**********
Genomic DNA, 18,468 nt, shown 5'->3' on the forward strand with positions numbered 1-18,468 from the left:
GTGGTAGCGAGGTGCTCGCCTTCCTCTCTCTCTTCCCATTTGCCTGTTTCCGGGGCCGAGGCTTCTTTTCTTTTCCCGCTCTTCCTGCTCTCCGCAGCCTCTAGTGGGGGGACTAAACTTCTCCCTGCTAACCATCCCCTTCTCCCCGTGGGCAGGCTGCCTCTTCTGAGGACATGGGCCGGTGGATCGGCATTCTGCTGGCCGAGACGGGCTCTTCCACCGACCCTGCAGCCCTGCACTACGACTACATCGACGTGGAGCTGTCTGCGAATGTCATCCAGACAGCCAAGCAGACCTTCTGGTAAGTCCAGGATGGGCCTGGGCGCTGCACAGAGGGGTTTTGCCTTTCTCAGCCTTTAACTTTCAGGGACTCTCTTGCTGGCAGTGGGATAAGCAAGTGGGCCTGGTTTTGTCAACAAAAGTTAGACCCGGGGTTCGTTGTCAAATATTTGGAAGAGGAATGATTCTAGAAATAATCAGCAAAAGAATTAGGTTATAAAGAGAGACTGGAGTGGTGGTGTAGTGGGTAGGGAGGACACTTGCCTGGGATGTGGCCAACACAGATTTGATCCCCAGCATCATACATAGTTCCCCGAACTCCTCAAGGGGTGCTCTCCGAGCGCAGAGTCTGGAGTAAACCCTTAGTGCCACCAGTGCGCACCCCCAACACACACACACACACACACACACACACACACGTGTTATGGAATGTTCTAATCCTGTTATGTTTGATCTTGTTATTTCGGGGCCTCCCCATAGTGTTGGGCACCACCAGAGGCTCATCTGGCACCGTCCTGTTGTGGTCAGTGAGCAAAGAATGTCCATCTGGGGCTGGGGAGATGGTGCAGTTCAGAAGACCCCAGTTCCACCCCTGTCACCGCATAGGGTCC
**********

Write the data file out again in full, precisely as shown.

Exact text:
Genomic DNA, 18,468 nt, shown 5'->3' on the forward strand with positions numbered 1-18,468 from the left:
GTGGTAGCGAGGTGCTCGCCTTCCTCTCTCTCTTCCCATTTGCCTGTTTCCGGGGCCGAGGCTTCTTTTCTTTTCCCGCTCTTCCTGCTCTCCGCAGCCTCTAGTGGGGGGACTAAACTTCTCCCTGCTAACCATCCCCTTCTCCCCGTGGGCAGGCTGCCTCTTCTGAGGACATGGGCCGGTGGATCGGCATTCTGCTGGCCGAGACGGGCTCTTCCACCGACCCTGCAGCCCTGCACTACGACTACATCGACGTGGAGCTGTCTGCGAATGTCATCCAGACAGCCAAGCAGACCTTCTGGTAAGTCCAGGATGGGCCTGGGCGCTGCACAGAGGGGTTTTGCCTTTCTCAGCCTTTAACTTTCAGGGACTCTCTTGCTGGCAGTGGGATAAGCAAGTGGGCCTGGTTTTGTCAACAAAAGTTAGACCCGGGGTTCGTTGTCAAATATTTGGAAGAGGAATGATTCTAGAAATAATCAGCAAAAGAATTAGGTTATAAAGAGAGACTGGAGTGGTGGTGTAGTGGGTAGGGAGGACACTTGCCTGGGATGTGGCCAACACAGATTTGATCCCCAGCATCATACATAGTTCCCCGAACTCCTCAAGGGGTGCTCTCCGAGCGCAGAGTCTGGAGTAAACCCTTAGTGCCACCAGTGCGCACCCCCAACACACACACACACACACACACACACACACACGTGTTATGGAATGTTCTAATCCTGTTATGTTTGATCTTGTTATTTCGGGGCCTCCCCATAGTGTTGGGCACCACCAGAGGCTCATCTGGCACCGTCCTGTTGTGGTCAGTGAGCAAAGAATGTCCATCTGGGGCTGGGGAGATGGTGCAGTTCAGAAGACCCCAGTTCCACCCCTGTCACCGCATAGGGTCC